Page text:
Harper’s vs. UAW
When can one expect leftists to oppose unionization of a business? When it’s their own.
That’s the case at Harper‘s magazine right now, where some members of the staff are leading a union organizing drive, which publisher John “Rick” MacArthur is actively opposing.
The tale takes some strange, and sometimes even amusing, turns — and even provides some occasions for libertarian Schadenfreude. As New York magazine reports:
The current crisis began a year ago, when MacArthur fired the magazine’s editor-in-chief, Roger Hodge. The two men had once been close, but their relationship had frayed as the red ink mounted: Newsstand sales dropped, MacArthur’s appetite for losses waned, and Hodge tried to defend the staff from cuts.
Then things got weird, as MacArthur revealed some not-so-progressive views on online publishing and employee relations.
A couple of months after Hodge’s firing, senior editor Donovon Hohn helped to convene a meeting about publishing Harper’s on the iPad. MacArthur didn’t attend. But shortly thereafter, staffers began receiving xeroxed articles from MacArthur in their mailboxes that trashed the iPad and Kindle. One article from the Spectator had a hand-typed line at the top:
Last month, MacArthur wrote a column for the Providence Journal, subsequently posted on Harper’s‘ website, that bashed the Internet. “I never found e-mail exciting,” he wrote. “My skepticism stemmed from the suspicion that the World Wide Web wasn’t, in essence, much more than a gigantic, unthinking Xerox machine …”
Some staffers then contacted UAW Local 2110 (which also represents employees of Harper Colllins, The Village Voice, and The New Press). MacArthur wasn’t amused.
MacArthur contested the entire staff’s right to unionize, arguing that editors and assistant editors who make up about half of the editorial team were management and thus did not qualify. Staffers couldn’t help but chuckle at the irony: The staunch defender of unions, who in a 2009 Harper’s piece called the UAW “the country’s best and traditionally most honest mass labor organization,” was now on the other side of the table as the “worst kind of factory owner,” as one staffer put it to me.
MacArthur hired veteran employment lawyer Bert Pogrebin, who had previously faced off against the Village Voice union, to negotiate on his behalf. In August, the matter was taken up by the National Labor Relations Board. Pogrebin tried to get many of Harper’s‘ editors, including Metcalf and senior editors Donovon Hohn and Chris Cox, excluded from the union on the grounds that were in management positions. In September, the NLRB ruled that Metcalf and the others could join the union. In October, the NLRB denied MacArthur’s appeal, and the union went ahead with plans to hold elections that would certify the union. Staffers put up signs around the office and a ballot box was placed in the conference room.
MacArthur might elicit some sympathy for his efforts to keep his enterprise from being burdened with the bureaucratization and higher labor costs that unionization usually brings — but not much. That’s because a great deal of Rick MacArthur’s leftist advocacy — of which he has a long history — has been fueled by money that was never intended for the purposes to which he put it to use.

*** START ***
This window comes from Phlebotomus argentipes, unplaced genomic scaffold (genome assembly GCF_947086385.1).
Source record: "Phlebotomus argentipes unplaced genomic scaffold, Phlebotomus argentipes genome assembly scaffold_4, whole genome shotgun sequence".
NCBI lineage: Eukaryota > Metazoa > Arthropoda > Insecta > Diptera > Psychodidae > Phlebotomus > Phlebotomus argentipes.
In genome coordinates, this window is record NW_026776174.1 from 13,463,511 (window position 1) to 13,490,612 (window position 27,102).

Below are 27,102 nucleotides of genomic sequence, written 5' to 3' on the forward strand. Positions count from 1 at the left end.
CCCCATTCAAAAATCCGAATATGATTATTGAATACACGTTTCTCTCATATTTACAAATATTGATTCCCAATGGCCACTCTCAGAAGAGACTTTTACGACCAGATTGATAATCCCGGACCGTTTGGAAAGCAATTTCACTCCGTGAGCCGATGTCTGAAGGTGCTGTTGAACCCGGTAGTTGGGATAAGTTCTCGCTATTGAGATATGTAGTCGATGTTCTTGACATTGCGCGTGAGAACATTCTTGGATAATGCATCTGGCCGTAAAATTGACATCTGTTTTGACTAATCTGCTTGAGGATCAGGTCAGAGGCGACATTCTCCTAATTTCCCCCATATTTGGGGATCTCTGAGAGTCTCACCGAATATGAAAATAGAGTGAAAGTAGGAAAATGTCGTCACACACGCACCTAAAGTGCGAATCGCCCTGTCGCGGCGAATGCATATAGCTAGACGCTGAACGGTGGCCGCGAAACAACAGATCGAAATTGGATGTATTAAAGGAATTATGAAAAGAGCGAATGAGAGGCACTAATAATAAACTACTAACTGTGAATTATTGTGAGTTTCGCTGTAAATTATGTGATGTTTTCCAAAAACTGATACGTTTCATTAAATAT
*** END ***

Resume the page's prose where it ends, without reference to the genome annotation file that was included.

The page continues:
Rick MacArthur’s grandfather was John D. MacArthur, whose fortune went into the large foundation that now bears his name and is a big funder of progressive causes. Rick MacArthur’s father, Roderick MacArthur, led the foundation’s sharp turn to the left — an effort that Rick has carried on. However, as journalist Martin Morse Wooster explains, the elder MacArthur never envisioned that.
John D. MacArthur was a hardheaded entrepreneur who created Bankers Life and Trust, a pioneering insurance company. But when MacArthur died in 1978 at age 80, he made the worst mistake a donor could possibly make: he left his fortune to charity without instructions on how it should be spent.
In a 1982 interview with Foundation News, MacArthur’s lawyer, William Kirby, said that MacArthur told him, “Bill, I’m going to do what I know best, I’ll make it. But you people, after I’m dead, will have to learn how to spend it.” Kirby said that on several occasions he asked MacArthur “to do something big for charities.” MacArthur explained that he wanted to defer the disposition of his fortune until after his death: “If I was trying to decide who to give the money to right now, I couldn’t sit at this coffee table, because I’d be bothered day and night. They’d all be after me to try and get my money, and I couldn’t lead the life I want to lead. So leave me in peace.”
When the MacArthur Foundation began, conservatives, most notably William Simon, dominated its board. But a titanic power struggle soon occurred, led by MacArthur’s far more liberal son, J. Roderick MacArthur. The conservatives were all ousted from the board by 1981, and the John D. and Catherine T. MacArthur Foundation has been a reliably liberal institution ever since.
A 2003 interview of Rick MacArthur in a Columbia University alumni magazine adds another detail:
“In the first couple of years, it’s just a pitched battle, except that my father loses every vote.” Then, Roderick persuaded the conservative board to add liberal academics “to make it more even ideologically.”
These days, the “balance” is entirely gone, and the foundation entirely leans left.
Now, as Rick MacArthur and his staff fight it out, the rest of us can sit back and watch the fireworks.